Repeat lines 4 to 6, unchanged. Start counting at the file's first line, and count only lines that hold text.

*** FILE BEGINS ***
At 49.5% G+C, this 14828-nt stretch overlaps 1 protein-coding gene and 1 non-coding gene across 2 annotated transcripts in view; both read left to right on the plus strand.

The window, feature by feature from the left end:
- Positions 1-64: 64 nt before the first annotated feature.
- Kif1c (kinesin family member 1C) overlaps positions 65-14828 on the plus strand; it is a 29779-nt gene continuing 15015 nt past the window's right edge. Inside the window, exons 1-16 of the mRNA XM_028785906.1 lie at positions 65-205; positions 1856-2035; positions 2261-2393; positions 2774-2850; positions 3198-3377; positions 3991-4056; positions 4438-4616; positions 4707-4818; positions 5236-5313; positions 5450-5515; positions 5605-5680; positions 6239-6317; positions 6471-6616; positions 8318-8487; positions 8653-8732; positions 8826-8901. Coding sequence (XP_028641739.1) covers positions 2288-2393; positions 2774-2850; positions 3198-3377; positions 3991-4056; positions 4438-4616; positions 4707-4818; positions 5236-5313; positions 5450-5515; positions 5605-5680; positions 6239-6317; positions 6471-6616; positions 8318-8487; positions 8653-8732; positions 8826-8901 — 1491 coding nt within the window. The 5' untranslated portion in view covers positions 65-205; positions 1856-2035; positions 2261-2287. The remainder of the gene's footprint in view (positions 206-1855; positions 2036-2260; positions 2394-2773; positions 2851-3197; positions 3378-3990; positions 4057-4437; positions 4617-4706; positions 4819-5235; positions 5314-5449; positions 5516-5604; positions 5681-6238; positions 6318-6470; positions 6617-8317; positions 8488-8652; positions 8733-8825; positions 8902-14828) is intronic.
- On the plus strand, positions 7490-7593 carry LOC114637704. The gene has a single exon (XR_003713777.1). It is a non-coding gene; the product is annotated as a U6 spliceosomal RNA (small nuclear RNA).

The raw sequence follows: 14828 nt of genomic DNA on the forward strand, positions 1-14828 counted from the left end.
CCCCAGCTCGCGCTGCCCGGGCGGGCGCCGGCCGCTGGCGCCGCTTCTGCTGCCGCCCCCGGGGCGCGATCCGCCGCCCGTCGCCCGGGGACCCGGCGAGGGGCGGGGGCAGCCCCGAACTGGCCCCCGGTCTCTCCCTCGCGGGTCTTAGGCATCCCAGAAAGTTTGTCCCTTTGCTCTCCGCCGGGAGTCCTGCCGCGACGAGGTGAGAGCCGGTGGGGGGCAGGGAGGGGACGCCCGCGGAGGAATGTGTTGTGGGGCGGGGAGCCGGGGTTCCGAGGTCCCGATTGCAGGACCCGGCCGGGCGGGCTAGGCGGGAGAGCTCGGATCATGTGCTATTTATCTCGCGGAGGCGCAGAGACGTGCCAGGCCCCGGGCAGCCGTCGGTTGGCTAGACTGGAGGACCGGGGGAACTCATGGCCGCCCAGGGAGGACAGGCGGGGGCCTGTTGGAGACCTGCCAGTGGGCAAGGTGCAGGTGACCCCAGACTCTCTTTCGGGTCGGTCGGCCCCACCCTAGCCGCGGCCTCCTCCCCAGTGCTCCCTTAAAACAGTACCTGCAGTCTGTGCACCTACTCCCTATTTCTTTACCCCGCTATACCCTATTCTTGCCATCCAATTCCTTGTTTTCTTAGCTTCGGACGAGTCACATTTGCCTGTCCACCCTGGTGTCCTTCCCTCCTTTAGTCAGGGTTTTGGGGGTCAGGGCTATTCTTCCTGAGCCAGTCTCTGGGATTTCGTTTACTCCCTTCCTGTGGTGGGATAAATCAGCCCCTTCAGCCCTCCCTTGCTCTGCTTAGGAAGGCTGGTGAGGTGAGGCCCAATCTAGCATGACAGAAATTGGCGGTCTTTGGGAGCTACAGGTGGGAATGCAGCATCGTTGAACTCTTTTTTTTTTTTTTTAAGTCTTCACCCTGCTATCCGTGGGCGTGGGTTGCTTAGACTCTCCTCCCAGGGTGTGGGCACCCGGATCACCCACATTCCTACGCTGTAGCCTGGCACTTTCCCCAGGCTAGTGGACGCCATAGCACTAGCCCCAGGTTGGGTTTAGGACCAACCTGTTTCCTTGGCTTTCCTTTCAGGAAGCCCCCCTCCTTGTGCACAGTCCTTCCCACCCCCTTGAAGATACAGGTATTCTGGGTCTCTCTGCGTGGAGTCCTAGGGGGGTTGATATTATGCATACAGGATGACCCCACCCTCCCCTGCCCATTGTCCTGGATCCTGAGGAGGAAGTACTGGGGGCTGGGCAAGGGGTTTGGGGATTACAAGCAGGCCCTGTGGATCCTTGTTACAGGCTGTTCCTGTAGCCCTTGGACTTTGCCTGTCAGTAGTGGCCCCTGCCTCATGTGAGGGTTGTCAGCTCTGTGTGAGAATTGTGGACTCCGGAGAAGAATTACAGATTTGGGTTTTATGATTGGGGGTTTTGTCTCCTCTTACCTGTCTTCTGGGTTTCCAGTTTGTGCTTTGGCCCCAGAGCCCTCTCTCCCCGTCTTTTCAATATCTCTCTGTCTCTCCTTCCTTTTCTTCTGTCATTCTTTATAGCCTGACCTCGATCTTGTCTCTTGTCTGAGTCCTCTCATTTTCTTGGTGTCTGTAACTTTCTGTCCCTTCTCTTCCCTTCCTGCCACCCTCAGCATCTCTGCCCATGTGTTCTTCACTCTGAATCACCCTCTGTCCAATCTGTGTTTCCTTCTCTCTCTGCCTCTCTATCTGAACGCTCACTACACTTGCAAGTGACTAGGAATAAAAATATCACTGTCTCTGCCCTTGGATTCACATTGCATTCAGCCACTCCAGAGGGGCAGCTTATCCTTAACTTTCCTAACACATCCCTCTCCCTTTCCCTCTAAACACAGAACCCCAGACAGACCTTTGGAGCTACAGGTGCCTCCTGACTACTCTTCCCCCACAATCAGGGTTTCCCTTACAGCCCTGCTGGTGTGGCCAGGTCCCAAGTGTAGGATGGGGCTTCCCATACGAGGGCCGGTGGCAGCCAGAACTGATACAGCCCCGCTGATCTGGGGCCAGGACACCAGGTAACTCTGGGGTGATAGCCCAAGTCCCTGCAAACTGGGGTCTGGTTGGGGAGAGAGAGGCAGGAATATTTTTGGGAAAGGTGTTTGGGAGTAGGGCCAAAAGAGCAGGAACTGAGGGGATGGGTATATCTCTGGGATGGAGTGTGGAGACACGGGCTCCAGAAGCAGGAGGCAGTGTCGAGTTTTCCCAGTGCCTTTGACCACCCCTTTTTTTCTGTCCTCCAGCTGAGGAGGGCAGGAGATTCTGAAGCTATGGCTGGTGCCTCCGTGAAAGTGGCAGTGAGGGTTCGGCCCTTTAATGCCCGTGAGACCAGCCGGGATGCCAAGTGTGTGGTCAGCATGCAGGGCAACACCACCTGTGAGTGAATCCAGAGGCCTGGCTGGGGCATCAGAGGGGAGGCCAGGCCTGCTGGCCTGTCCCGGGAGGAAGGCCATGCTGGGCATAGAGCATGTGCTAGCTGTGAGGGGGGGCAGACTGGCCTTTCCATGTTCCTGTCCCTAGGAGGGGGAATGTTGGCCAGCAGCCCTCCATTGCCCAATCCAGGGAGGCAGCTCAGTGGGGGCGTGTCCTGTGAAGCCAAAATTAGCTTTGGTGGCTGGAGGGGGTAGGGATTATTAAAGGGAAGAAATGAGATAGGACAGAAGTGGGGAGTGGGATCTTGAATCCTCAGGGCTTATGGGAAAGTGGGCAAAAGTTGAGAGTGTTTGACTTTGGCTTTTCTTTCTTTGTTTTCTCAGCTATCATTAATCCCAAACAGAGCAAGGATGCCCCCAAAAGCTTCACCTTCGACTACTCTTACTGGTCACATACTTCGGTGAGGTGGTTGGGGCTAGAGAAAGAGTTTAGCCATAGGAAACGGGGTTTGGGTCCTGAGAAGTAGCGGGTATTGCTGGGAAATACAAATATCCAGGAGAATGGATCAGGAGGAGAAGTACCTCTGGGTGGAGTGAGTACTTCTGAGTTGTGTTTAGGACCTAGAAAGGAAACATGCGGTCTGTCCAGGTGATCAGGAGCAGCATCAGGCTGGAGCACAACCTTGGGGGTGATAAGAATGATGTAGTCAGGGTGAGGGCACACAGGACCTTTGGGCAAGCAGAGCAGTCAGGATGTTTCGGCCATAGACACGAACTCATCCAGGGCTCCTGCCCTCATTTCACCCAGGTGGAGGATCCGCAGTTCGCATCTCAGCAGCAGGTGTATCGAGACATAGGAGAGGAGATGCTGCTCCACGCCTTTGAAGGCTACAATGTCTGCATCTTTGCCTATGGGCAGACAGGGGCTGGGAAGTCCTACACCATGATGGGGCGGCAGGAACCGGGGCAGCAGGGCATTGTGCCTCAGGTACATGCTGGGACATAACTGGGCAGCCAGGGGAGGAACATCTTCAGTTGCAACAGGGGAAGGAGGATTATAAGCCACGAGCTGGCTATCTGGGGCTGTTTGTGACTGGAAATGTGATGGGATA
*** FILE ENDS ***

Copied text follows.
- Kif1c (kinesin family member 1C) overlaps positions 65-14828 on the plus strand; it is a 29779-nt gene continuing 15015 nt past the window's right edge. Inside the window, exons 1-16 of the mRNA XM_028785906.1 lie at positions 65-205; positions 1856-2035; positions 2261-2393; positions 2774-2850; positions 3198-3377; positions 3991-4056; positions 4438-4616; positions 4707-4818; positions 5236-5313; positions 5450-5515; positions 5605-5680; positions 6239-6317; positions 6471-6616; positions 8318-8487; positions 8653-8732; positions 8826-8901. Coding sequence (XP_028641739.1) covers positions 2288-2393; positions 2774-2850; positions 3198-3377; positions 3991-4056; positions 4438-4616; positions 4707-4818; positions 5236-5313; positions 5450-5515; positions 5605-5680; positions 6239-6317; positions 6471-6616; positions 8318-8487; positions 8653-8732; positions 8826-8901 — 1491 coding nt within the window. The 5' untranslated portion in view covers positions 65-205; positions 1856-2035; positions 2261-2287. The remainder of the gene's footprint in view (positions 206-1855; positions 2036-2260; positions 2394-2773; positions 2851-3197; positions 3378-3990; positions 4057-4437; positions 4617-4706; positions 4819-5235; positions 5314-5449; positions 5516-5604; positions 5681-6238; positions 6318-6470; positions 6617-8317; positions 8488-8652; positions 8733-8825; positions 8902-14828) is intronic.
- On the plus strand, positions 7490-7593 carry LOC114637704. The gene has a single exon (XR_003713777.1). It is a non-coding gene; the product is annotated as a U6 spliceosomal RNA (small nuclear RNA).

The raw sequence follows: 14828 nt of genomic DNA on the forward strand, positions 1-14828 counted from the left end.